The federal Government is bent on reviewing its funding options with oil firms as it grapples with recession ignited by low oil price and militancy in the Niger Delta.
Government is seriously considering how to get out of paying cash calls to joint ventures with oil and gas companies to stand a chance of pulling its ailing economy out of recession, Finance Minister Kemi Adeosun said.
The minister said the Nigerian National Petroleum Corporation (NNPC) had spent N110 billion ($360 million) on cash calls this month, which dwarfed the country’s N41 billion income from oil production over the same period.
NNPC also owes several billion in back debt to oil companies from unpaid cash calls, which oil worker unions say is stalling the creation of jobs and investment.
“We are already working to see how we can get out of the cash calls. And that is very fundamental to the economy,” Adeosun said.
“We are working with the Ministry of Petroleum Resources and NNPC that’s a long-term plan: To allow those joint ventures to borrow money that they need rather than taking money out of the federation account.”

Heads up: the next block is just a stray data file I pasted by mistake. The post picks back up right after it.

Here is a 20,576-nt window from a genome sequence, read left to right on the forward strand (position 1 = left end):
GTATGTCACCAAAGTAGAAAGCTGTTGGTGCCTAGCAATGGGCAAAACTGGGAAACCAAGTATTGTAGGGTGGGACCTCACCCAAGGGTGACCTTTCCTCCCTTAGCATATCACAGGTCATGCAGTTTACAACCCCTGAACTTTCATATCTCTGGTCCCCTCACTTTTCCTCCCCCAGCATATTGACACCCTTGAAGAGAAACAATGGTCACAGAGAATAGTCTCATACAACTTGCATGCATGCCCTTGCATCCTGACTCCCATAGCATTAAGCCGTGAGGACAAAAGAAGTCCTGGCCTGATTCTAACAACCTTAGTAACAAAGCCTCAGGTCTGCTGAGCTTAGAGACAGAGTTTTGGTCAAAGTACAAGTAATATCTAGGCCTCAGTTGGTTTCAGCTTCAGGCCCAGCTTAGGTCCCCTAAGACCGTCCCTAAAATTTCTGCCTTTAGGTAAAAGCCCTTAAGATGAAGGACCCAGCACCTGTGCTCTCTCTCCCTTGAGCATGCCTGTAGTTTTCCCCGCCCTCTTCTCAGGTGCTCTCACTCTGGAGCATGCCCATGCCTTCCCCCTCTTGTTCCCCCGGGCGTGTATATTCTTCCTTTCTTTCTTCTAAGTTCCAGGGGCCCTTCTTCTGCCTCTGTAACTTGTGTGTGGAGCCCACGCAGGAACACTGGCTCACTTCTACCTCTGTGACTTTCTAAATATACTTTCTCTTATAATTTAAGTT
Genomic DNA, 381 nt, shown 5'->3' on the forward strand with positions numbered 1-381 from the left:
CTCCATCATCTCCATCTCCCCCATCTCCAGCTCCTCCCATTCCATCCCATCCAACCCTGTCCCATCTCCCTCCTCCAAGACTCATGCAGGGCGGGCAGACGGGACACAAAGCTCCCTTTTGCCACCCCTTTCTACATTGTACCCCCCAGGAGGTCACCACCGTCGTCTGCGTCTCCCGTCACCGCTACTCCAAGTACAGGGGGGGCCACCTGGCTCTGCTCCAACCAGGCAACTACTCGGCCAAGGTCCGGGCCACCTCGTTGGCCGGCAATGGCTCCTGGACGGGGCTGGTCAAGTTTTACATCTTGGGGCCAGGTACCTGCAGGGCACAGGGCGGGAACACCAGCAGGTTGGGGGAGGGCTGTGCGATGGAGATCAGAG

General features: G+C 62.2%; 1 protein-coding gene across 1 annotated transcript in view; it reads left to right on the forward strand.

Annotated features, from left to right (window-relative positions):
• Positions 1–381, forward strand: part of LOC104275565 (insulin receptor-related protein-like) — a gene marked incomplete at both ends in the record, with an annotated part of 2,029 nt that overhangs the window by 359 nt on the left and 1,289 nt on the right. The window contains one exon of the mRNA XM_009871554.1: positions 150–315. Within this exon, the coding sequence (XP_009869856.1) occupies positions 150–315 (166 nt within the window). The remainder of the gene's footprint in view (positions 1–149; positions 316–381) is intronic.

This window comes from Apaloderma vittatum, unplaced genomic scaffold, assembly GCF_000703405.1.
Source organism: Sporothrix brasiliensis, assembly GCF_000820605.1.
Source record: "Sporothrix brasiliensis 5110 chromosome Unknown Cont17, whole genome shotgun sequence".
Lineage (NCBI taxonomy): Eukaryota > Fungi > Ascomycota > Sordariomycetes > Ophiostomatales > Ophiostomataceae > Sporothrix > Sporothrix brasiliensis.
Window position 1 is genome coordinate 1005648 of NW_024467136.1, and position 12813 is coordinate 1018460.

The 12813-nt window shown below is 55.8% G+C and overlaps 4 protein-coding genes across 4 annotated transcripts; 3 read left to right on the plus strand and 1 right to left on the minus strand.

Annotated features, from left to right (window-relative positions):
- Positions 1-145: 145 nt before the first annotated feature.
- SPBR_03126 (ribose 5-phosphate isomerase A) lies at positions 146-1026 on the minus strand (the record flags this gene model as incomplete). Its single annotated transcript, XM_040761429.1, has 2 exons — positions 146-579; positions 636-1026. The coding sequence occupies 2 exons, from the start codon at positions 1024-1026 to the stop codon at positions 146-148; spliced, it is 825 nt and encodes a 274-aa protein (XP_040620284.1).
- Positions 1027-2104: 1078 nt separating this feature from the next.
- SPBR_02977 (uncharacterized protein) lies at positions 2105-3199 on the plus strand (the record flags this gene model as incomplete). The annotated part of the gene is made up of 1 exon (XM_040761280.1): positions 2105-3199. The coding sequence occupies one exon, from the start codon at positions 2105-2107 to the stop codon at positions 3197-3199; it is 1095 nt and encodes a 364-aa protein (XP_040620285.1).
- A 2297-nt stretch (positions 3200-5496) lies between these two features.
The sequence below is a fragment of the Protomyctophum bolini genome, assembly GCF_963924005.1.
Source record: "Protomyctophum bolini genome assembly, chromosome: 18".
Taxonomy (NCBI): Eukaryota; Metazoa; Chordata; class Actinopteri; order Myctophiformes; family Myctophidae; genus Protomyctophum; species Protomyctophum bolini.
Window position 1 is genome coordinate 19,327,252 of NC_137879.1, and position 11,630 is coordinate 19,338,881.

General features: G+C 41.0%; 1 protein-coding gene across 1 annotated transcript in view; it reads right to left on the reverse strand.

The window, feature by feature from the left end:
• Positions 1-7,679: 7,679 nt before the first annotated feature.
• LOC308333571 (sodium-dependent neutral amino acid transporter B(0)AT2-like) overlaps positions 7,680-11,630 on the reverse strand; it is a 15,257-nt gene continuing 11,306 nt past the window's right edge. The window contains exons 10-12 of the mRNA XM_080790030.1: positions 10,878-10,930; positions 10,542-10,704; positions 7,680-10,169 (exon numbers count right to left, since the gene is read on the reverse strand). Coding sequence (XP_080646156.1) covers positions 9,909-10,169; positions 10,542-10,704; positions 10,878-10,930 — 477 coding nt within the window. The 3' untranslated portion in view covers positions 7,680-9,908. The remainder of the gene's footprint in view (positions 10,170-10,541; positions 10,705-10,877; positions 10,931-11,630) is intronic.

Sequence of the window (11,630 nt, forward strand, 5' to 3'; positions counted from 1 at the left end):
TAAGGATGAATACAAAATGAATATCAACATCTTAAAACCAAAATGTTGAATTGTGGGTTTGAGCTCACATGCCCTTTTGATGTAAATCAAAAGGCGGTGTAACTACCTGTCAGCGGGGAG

The federal government is trying to boost tax revenues and the non-oil income to fund a record $30 billion 2016 budget aimed at reviving Nigeria’s economy that has been hit by lower oil prices.
Adeosun in April said the government was thinking of forcing the cash calls, which are for international and local joint venture partners, out of budget funding and into so-called modified carrier arrangements.
Modified carry agreements are loans provided by large international oil companies to the NNPC for investing in oil exploration and production projects.
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